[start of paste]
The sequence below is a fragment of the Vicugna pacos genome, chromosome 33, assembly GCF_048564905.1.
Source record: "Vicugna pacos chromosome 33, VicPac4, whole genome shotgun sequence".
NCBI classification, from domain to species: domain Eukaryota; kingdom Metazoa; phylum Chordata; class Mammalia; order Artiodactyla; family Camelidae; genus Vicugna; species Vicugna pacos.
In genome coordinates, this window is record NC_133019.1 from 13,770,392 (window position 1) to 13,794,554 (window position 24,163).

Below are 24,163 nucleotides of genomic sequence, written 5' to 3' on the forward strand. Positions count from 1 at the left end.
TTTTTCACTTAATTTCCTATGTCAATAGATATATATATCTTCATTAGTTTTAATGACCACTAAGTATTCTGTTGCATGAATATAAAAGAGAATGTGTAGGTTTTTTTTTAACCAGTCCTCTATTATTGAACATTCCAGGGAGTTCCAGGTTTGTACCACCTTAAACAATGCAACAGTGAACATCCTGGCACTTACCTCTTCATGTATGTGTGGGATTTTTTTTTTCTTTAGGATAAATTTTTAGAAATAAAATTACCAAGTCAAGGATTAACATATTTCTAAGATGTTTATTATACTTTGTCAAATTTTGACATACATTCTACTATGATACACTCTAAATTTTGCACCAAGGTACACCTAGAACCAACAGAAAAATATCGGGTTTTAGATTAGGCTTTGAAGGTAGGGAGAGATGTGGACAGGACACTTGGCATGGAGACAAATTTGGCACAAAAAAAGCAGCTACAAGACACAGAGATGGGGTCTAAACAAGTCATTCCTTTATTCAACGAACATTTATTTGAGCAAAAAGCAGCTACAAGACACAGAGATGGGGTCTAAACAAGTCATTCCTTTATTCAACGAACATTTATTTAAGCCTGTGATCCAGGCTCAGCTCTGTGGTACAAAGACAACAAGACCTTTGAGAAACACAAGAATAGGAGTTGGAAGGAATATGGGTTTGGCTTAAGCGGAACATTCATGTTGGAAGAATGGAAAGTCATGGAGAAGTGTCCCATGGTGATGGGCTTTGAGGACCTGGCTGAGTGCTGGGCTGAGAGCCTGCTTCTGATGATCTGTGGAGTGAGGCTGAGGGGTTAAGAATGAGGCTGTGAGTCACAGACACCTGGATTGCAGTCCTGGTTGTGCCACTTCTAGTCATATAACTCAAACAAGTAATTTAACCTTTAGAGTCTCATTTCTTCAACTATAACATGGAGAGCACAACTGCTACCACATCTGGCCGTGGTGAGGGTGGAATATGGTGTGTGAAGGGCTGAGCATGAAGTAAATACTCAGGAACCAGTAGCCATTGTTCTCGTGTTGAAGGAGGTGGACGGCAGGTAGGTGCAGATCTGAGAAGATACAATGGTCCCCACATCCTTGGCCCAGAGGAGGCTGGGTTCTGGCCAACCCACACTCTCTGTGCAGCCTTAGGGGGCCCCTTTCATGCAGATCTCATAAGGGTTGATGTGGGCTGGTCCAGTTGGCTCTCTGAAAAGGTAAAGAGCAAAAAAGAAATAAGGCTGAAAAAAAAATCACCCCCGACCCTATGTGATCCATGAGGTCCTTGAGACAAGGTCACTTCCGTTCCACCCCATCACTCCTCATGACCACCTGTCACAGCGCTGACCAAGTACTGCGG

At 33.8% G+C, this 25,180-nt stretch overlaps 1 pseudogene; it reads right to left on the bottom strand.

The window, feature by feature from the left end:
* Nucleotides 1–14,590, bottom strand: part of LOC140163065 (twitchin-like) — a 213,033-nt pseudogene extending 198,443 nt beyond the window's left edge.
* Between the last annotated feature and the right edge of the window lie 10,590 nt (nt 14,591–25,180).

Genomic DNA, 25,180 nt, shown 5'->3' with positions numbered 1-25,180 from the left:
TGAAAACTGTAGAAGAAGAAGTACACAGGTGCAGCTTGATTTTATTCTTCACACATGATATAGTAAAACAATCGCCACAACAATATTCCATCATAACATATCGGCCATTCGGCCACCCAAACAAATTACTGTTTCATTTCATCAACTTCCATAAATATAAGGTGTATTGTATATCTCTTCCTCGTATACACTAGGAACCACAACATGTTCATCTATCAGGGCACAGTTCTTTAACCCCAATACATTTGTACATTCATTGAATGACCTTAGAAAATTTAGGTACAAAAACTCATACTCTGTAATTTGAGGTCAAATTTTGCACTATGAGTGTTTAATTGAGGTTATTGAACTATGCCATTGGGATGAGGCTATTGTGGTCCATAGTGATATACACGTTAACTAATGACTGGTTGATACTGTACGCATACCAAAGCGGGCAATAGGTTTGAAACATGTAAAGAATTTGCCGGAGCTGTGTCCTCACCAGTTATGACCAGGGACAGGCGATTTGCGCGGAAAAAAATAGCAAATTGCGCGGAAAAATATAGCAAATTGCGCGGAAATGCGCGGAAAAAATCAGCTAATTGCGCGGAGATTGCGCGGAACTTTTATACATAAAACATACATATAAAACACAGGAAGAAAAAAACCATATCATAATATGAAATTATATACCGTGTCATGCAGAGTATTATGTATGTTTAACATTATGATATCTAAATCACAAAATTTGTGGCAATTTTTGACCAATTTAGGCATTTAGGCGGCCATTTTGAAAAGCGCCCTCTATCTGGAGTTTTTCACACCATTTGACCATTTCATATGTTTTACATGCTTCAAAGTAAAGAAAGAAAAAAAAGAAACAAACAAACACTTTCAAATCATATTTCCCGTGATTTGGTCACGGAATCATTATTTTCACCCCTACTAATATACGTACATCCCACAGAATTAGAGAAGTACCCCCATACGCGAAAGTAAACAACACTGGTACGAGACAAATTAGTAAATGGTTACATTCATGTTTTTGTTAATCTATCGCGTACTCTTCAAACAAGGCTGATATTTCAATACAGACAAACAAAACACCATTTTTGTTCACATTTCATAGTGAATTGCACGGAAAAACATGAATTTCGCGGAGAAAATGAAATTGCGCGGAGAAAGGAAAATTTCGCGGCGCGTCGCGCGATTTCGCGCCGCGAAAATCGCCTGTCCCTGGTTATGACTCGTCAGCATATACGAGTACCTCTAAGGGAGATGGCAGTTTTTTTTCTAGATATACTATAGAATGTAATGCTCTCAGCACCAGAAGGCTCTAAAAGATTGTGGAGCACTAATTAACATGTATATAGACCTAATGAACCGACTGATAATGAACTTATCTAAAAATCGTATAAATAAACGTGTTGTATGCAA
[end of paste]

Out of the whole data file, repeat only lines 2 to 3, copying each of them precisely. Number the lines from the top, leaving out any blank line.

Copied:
Source record: "Vicugna pacos chromosome 33, VicPac4, whole genome shotgun sequence".
NCBI classification, from domain to species: domain Eukaryota; kingdom Metazoa; phylum Chordata; class Mammalia; order Artiodactyla; family Camelidae; genus Vicugna; species Vicugna pacos.